“A Payless representative spoke up. ‘You’re a private company, we don’t know anything about you. We have to look at your financial statements to vouch you’ll go through with the deal.’ Tong phoned the Royal Bank on the 36th floor and told them to come down with a comfort letter and a bank draft for half a million dollars. He handed over the comfort letter and the cheque, the lawyers drafted a document and Tong walked out.

“In about half an hour, Tong Louie had brought London Drugs home to Canada.”

The Vancouver Book appeared. This was an “urban almanac,” conceived and edited by Chuck Davis. It was just under 500 pages long, commissioned by the Social Planning Department of the City of Vancouver, and had dozens of articles on the city’s history, neighborhoods, environment, architecture, government, ethnic groups, media, transportation and more. The Greater Vancouver Book (1997), also edited by Davis, was an expansion of the original notion.

The local book-publishing trade began to make an impression. In 1976 The Vancouver Book listed more than 35 local book publishers with an annual total of 100 new titles, including books on poetry, yoga, metric conversion, educational, medical and music textbooks.

The book Gabby, Ernie and Me, by Ted Ashlee, appeared, an anecdotal reminiscence of the author’s early life in Marpole.

The book Two Weeks in Vancouver, by Chuck Davis and John Ewing, appeared. This was a small guidebook to the city intended for use by delegates to Habitat, the UN conference. The book also appeared in French and Spanish translation.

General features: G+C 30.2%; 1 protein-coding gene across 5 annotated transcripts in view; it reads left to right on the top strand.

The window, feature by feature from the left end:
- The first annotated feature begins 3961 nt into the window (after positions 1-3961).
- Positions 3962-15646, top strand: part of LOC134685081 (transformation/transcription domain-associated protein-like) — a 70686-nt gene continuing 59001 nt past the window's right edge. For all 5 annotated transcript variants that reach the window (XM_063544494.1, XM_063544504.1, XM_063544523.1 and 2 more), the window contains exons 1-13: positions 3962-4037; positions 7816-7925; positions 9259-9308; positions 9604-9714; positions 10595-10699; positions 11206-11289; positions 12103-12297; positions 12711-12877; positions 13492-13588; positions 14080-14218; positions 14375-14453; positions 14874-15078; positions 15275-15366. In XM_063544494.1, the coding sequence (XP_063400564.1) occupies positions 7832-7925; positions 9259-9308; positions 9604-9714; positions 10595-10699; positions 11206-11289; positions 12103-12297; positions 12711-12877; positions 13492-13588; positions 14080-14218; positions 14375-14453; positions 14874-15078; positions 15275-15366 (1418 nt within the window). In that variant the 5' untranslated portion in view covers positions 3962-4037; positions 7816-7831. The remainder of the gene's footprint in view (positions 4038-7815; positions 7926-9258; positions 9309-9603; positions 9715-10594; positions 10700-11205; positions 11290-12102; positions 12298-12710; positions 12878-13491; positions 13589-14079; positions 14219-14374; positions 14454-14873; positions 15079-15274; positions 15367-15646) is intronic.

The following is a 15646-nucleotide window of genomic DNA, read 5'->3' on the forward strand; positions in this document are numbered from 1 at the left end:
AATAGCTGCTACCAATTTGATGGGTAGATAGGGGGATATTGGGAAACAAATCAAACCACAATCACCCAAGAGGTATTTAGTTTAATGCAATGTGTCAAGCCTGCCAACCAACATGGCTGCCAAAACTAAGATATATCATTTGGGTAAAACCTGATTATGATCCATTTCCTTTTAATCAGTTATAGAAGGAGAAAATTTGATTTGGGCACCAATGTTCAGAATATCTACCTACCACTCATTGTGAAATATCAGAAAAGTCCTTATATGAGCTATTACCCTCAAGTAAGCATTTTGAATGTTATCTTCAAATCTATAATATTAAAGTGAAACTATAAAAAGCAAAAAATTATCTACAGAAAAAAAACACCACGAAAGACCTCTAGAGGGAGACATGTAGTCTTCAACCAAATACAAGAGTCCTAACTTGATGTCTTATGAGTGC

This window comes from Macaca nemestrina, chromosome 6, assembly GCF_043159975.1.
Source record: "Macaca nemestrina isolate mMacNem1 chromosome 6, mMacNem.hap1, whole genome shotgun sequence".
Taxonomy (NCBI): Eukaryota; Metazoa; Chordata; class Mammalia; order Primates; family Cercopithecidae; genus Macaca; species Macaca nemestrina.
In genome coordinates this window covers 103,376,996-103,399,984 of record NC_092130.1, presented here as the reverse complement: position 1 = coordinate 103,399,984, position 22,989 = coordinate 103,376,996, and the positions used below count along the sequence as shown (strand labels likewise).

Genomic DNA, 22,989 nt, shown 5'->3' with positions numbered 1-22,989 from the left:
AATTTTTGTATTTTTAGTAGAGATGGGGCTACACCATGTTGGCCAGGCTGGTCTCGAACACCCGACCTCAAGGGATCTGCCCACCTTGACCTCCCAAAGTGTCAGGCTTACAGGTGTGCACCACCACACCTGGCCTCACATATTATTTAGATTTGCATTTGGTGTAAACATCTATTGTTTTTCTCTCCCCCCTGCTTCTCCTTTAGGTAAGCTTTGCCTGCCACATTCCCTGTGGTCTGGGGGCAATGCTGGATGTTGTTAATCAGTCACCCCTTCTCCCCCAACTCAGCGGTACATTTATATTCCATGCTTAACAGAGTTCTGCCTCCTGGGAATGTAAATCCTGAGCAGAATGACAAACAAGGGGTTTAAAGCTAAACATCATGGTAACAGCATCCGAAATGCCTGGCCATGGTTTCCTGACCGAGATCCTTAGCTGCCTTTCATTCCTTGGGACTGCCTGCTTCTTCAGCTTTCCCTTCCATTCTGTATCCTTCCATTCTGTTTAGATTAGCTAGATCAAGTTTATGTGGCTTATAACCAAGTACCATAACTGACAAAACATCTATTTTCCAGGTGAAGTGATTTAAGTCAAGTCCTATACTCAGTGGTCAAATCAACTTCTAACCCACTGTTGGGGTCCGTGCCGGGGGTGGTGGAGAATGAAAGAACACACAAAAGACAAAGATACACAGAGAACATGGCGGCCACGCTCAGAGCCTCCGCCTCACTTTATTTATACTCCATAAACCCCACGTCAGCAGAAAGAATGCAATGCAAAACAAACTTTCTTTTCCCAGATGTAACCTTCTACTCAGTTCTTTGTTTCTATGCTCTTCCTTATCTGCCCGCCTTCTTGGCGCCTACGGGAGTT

The book Woodwards: the story of a distinguished B.C. family appeared. Written by Douglas E. Harker, it’s a history of the famed retailing family.

These publications first appeared in 1976:

Association for Canadian Theatre Research: Newsletter, a semi-annual publication of the Association for Canadian Theatre Research.

B C Journal of Special Education It was published three times a year by the Special Education Association, Dept. of Educational Psychology and Special Education, UBC. The publication was devoted to reviews of research, case studies, surveys, and reports on the effectiveness of innovative programs

Copper Toadstool, a semi-annual literary magazine.

Multifaith News, published five times a year by the Multifaith Action Society, this was an inter-faith publication aimed at promoting understanding between different faith groups, social action in perspective

Music Research News This was a semi-annual publication of the Canadian Music Research Council, c/o Simon Fraser University.

Other Press, a free fortnightly student newspaper out of Douglas College in New Westminster.

TV Week, a weekly magazine with listings and television-related features.

The Outdoor Recreation Council of B.C. was established. It is a registered non-profit umbrella organization dedicated to promoting outdoor recreation in B.C.